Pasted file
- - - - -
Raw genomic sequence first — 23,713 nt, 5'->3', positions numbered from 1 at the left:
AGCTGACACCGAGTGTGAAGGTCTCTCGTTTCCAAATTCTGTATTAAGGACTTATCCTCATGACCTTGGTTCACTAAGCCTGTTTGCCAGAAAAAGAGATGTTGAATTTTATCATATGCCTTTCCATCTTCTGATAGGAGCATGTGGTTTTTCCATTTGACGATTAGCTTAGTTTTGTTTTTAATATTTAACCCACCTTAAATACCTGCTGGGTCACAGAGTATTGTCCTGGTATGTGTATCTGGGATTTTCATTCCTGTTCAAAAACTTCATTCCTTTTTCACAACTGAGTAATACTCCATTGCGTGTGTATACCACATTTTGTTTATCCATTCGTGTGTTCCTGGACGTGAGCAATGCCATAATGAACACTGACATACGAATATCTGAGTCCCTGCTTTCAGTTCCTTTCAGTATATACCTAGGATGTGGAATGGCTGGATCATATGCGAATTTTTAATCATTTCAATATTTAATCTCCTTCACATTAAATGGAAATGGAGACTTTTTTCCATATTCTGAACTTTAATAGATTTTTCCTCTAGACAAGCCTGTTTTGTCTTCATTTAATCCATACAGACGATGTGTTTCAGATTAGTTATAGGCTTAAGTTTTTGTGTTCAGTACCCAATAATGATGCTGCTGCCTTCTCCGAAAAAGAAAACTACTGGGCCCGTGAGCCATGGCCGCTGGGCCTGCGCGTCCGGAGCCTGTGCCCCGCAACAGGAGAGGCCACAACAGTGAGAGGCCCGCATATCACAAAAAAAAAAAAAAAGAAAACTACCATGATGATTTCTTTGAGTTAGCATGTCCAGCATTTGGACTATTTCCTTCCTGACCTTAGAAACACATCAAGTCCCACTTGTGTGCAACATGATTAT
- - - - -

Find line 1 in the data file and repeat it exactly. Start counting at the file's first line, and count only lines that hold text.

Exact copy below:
Raw genomic sequence first — 23,713 nt, 5'->3', positions numbered from 1 at the left: